Coal is the combustible, black to brownish-black sedimentary rock comprised of carbon and other elements that is used as an energy source. When it forms, it goes through biological and geological processes that take place over a long period of time. The youngest coal is called peat, which is a traditional fuel in different parts of the world. Other stages include lignite, sub-bituminous, bituminous, and the hardest coal, anthracite. Lignite has the lowest carbon and energy content, while anthracite has the highest.
With the dwindling supply of oil, coal is looking increasingly useful as a replacement energy source, which leads people to ask, ‘how much coal is left in the world?‘ Primarily burned as a fossil fuel to produce electricity and/or heat, coal also has a place in industry circles for the refinement of metals.
The majority of experts agree that there is at least a couple hundred years’ worth of coal remaining in the world. Coal is abundant in America, as well as in many countries around the world. Annual coal production is projected to continue around 1 billion tons into the next century.
With a steady rate of use, it is estimated that coal won’t be depleted for about 265 years . At a rate of growth of only 2% per year, the depletion will occur after 93 years. If the growth rate is 3%, depletion will take place in 73 years.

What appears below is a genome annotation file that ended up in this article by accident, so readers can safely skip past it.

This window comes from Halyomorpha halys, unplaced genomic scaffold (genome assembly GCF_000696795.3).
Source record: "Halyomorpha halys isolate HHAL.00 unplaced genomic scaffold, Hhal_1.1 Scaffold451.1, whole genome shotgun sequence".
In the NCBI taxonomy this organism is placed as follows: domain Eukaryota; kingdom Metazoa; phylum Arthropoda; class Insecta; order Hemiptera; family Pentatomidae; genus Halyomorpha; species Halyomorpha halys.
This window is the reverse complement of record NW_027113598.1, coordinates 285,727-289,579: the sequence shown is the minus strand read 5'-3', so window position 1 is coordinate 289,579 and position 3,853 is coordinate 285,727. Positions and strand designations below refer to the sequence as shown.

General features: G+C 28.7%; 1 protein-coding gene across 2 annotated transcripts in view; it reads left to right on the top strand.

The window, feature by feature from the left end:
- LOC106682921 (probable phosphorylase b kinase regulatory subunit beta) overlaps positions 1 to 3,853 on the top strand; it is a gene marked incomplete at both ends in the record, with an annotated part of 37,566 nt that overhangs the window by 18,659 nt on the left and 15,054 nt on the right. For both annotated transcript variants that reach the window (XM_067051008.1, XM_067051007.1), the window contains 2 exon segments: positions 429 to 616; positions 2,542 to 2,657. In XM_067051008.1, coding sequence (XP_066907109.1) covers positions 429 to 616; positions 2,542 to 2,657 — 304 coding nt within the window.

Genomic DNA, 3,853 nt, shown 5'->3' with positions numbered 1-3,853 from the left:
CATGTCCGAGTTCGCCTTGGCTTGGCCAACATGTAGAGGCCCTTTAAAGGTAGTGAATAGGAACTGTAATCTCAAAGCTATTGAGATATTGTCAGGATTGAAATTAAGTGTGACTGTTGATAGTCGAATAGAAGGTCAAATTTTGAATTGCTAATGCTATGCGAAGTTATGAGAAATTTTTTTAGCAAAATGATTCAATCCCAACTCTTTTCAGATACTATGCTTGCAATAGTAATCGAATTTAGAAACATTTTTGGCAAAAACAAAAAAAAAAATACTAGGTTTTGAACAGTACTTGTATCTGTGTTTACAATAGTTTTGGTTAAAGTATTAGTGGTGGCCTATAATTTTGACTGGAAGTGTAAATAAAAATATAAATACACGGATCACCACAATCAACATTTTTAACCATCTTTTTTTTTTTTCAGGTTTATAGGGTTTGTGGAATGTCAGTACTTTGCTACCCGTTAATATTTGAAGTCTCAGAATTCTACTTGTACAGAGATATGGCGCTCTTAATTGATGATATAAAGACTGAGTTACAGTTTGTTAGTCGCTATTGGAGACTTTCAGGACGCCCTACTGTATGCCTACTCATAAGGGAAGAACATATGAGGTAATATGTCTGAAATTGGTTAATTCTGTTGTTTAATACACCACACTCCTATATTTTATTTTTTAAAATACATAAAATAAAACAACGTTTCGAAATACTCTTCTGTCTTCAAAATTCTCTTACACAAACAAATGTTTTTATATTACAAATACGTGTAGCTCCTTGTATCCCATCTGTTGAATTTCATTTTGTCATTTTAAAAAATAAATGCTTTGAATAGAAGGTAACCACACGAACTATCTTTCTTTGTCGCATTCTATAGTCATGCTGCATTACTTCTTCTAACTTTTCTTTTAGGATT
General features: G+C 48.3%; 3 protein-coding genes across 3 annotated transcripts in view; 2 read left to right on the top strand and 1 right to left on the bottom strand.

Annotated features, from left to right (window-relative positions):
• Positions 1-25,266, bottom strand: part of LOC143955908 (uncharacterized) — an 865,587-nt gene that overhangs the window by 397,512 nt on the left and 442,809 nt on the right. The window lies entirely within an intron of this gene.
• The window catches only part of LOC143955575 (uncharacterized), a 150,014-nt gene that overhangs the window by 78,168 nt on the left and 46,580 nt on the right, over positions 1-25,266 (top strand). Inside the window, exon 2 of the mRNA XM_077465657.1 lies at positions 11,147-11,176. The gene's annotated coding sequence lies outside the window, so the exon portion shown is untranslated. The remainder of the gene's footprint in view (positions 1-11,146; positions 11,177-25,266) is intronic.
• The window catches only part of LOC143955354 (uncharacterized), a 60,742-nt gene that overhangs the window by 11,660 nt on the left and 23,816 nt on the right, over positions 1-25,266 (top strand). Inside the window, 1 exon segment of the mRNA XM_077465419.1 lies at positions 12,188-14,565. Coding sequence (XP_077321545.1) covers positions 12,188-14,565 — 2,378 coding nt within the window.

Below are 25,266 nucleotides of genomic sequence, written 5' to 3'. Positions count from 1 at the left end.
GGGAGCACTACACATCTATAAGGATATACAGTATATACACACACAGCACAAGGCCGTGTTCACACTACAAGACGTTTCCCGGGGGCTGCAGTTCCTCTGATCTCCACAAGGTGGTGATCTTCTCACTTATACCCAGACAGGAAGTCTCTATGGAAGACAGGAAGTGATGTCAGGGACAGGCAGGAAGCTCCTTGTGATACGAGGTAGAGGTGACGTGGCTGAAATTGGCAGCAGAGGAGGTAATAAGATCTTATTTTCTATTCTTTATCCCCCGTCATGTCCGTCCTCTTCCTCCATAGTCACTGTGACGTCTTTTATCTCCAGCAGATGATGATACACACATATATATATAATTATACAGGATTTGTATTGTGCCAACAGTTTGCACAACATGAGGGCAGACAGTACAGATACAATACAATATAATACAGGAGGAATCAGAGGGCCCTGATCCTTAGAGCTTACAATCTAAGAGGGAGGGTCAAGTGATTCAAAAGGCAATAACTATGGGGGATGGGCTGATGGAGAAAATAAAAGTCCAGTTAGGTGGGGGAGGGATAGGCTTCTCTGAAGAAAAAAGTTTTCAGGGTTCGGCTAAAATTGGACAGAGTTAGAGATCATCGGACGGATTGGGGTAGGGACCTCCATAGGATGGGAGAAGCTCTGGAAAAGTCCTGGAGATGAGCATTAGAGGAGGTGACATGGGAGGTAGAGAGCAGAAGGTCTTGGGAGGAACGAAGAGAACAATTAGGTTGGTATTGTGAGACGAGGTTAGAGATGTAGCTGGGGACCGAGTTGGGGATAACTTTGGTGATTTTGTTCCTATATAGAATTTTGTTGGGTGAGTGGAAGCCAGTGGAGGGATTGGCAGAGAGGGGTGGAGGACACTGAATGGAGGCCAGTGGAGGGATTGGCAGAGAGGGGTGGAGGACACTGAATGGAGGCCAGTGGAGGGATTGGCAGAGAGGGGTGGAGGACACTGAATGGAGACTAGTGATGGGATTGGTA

The leading producers of hard and brown coal (expressed in metric tons) in 2010  include:
- • China – 3,162
- • United States – 997
- • India – 571
- • Australia – 420
- • Indonesia – 336
- • Russia – 324
- • South Africa – 255
- • Poland – 134
- • Kazakhstan – 111
- • Colombia – 74
Coal in the United States
Coal deposits in the eastern part of the United States date back about 300 million years ago – long before dinosaurs roamed the earth. When compared to the eastern states, most of the coal in the West is younger – formed less than 140 million years ago during the Cretaceous period (around the same time dinosaurs were alive). Today, coal is found in 38 states within the U.S. with bituminous coal mostly coming from the Appalachian Basin and the Midwest states.